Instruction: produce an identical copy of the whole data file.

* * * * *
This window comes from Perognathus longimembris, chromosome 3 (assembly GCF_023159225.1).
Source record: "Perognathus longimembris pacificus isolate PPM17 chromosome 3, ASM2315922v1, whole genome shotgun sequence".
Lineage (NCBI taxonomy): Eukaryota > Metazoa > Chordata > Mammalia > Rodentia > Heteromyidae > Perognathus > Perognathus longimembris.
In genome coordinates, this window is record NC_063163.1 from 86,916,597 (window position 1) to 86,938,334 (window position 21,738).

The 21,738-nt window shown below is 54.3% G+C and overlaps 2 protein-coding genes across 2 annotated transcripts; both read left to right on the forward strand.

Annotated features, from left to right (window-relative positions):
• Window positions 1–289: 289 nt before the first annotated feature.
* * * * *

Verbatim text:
This window comes from Perognathus longimembris, chromosome 3 (assembly GCF_023159225.1).
Source record: "Perognathus longimembris pacificus isolate PPM17 chromosome 3, ASM2315922v1, whole genome shotgun sequence".
Lineage (NCBI taxonomy): Eukaryota > Metazoa > Chordata > Mammalia > Rodentia > Heteromyidae > Perognathus > Perognathus longimembris.
In genome coordinates, this window is record NC_063163.1 from 86,916,597 (window position 1) to 86,938,334 (window position 21,738).

The 21,738-nt window shown below is 54.3% G+C and overlaps 2 protein-coding genes across 2 annotated transcripts; both read left to right on the forward strand.

Annotated features, from left to right (window-relative positions):
• Window positions 1–289: 289 nt before the first annotated feature.